Look up: See all 7 planets in the sky through the end of the year

FILE - Five planets, Venus, Jupiter, Mercury, Mars and Saturn, appeared in the night sky in August 2021. (Costfoto/Future Publishing via Getty Images)

Calling all skywatchers!  

See all seven planets in the sky at the same time for the next few nights.  

If you missed your chance to see this amazing celestial event back in June, don’t fret, because you’ll get your second chance to witness it beginning tonight and into the next few days. 

All seven planets will be visible to either the naked eye or with the help of binoculars for the next few nights, according to Rick Fienberg, senior contributing editor for Sky & Telescope and a senior advisor to the American Astronomical Society. 

When can you see the planets?

The best time to view all seven planets will be just after the sun sets. 

"To see all seven planets, you’ll need a good (low, clear) western horizon, since Mercury and Venus are visible only for a while after sunset, as they sink toward the horizon," Fienberg told FOX TV Stations. 

But if you are not having the best weather and clear skies aren’t in your forecast, you can also enjoy a livestream view of the planets on Virtual Telescope’s website beginning at 11 a.m. ET today. 

This celestial miracle will last from Dec. 28 through the end of the year.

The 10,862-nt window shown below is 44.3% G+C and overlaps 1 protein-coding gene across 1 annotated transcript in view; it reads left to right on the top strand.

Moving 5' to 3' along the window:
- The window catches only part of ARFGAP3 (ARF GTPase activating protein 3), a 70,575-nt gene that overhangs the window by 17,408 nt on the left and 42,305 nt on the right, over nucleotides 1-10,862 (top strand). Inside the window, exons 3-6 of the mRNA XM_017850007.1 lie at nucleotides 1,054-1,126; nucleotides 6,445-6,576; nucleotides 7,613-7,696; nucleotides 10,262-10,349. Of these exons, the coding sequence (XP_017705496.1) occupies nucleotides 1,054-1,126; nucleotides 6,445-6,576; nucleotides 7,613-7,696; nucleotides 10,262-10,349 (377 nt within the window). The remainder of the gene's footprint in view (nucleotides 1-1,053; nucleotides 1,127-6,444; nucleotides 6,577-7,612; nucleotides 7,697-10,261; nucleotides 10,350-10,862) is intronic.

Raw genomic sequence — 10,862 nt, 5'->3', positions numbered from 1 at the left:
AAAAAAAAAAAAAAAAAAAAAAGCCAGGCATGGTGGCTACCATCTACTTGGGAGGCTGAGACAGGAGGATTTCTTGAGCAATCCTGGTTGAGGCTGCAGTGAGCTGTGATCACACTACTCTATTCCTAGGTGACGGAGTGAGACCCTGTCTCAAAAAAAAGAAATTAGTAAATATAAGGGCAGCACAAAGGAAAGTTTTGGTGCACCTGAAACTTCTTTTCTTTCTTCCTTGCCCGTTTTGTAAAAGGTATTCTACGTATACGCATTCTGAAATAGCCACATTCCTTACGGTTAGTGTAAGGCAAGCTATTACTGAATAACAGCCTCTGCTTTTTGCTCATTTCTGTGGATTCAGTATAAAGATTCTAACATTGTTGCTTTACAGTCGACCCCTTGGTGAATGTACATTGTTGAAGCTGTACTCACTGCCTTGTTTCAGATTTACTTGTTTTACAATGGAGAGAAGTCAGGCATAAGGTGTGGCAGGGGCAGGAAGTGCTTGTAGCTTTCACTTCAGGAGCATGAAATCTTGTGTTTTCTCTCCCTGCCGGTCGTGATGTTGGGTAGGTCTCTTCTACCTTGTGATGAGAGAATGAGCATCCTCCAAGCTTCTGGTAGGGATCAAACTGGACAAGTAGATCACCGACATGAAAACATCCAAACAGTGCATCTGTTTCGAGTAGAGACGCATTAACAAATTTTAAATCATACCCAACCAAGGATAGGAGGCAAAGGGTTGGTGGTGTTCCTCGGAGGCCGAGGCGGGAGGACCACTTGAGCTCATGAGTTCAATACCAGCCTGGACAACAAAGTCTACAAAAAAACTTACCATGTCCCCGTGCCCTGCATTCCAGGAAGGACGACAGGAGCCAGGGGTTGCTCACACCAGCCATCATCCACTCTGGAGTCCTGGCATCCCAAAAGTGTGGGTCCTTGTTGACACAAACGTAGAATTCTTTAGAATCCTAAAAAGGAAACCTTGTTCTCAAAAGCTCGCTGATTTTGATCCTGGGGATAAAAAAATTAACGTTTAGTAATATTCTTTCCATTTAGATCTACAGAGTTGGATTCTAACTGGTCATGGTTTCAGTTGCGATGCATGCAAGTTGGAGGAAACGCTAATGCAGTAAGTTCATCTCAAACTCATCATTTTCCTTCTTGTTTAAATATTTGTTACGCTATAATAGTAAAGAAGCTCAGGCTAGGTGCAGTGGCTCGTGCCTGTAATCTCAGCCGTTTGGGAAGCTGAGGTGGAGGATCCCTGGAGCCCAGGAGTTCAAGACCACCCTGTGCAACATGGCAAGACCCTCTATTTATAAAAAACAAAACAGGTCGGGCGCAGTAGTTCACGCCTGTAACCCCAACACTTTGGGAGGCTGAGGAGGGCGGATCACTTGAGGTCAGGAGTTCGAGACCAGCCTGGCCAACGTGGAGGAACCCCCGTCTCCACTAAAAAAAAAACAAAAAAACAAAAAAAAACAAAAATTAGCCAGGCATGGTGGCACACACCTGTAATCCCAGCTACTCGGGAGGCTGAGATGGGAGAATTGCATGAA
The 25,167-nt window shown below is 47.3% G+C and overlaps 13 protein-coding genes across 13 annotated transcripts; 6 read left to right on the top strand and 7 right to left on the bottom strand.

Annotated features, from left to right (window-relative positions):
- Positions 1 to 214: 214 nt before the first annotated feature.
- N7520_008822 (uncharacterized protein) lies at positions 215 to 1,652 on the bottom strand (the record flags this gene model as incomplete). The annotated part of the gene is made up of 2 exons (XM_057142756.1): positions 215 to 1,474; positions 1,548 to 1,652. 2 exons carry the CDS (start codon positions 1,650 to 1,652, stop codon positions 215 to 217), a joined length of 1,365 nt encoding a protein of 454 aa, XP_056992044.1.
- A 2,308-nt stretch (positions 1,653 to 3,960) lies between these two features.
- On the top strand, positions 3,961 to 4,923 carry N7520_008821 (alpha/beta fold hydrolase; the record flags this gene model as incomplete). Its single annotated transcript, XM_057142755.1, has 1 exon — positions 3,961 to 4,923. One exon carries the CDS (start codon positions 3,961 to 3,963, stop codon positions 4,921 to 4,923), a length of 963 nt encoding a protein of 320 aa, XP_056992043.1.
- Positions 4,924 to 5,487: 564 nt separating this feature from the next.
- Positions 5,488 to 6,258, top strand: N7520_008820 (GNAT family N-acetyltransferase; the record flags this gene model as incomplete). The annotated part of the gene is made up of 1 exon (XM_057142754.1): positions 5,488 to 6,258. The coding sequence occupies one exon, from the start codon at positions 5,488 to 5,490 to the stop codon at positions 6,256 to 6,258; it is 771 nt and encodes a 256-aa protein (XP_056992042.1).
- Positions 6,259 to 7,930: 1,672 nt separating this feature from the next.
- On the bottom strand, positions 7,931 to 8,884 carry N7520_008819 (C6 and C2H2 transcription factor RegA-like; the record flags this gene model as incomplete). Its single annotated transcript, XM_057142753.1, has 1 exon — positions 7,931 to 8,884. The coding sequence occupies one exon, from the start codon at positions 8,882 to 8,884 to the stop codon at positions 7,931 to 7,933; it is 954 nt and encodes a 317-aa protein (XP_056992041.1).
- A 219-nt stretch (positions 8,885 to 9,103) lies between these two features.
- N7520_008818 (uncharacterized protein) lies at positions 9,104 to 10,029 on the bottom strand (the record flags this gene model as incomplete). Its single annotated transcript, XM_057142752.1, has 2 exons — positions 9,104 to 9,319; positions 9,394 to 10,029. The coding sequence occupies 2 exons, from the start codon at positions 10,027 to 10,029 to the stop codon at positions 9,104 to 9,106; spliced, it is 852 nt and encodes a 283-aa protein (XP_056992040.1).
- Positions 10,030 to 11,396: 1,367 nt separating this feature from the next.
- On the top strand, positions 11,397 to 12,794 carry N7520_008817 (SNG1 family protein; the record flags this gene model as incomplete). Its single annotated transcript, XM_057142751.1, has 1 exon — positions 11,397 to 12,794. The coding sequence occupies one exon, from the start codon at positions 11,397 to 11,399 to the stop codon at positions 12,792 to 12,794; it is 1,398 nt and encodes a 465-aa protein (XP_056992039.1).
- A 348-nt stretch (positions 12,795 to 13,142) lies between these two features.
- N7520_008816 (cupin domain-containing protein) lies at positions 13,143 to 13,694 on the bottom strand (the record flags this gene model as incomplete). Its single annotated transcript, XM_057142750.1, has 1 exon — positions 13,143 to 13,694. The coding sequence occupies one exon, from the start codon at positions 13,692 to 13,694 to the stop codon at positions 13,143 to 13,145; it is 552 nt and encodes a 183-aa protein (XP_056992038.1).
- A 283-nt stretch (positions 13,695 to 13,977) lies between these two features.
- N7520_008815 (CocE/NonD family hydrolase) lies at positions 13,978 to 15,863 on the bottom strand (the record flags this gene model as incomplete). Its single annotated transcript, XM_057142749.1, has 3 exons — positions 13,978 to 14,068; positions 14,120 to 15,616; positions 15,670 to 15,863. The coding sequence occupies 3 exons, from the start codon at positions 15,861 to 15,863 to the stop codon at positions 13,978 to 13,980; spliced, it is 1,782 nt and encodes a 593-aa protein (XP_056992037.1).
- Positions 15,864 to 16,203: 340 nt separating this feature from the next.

FILE - (1999) Mercury, closest to the horizon and immersed in fading sunlight, is easily visible between silhouetted clouds. To the left and up in the deepening blue is Jupiter with a brilliant Venus above and Saturn shining in the darkened sky near (Rick Scott via NASA)

What will you need?

Mercury, Venus, Mars, Jupiter and Saturn will all be visible with the naked eye, although binoculars are always welcome. 

And, since Mercury tends to be a little more difficult to spot since it's so small and far, binoculars are a must in order to view the swift planet. 

"Jupiter and Mars are extremely bright — brighter than any star — and higher in the sky, so they should be easy to spot," Fienberg said. 

For Uranus and Neptune, skygazers will definitely need binoculars but a telescope is probably the best way to truly appreciate these blue heavenly wonders. 

If you want to get a good view of Neptune, it’s best to look "from eastern Aquarius below the Circlet of Pisces asterism just 7.5 degrees southwest of brilliant Jupiter," Sky & Telescope suggests. 

Uranus is situated just 45 degrees east of Jupiter in the constellation of Aries. 

Happy planet hunting! 

This story was reported from Los Angeles.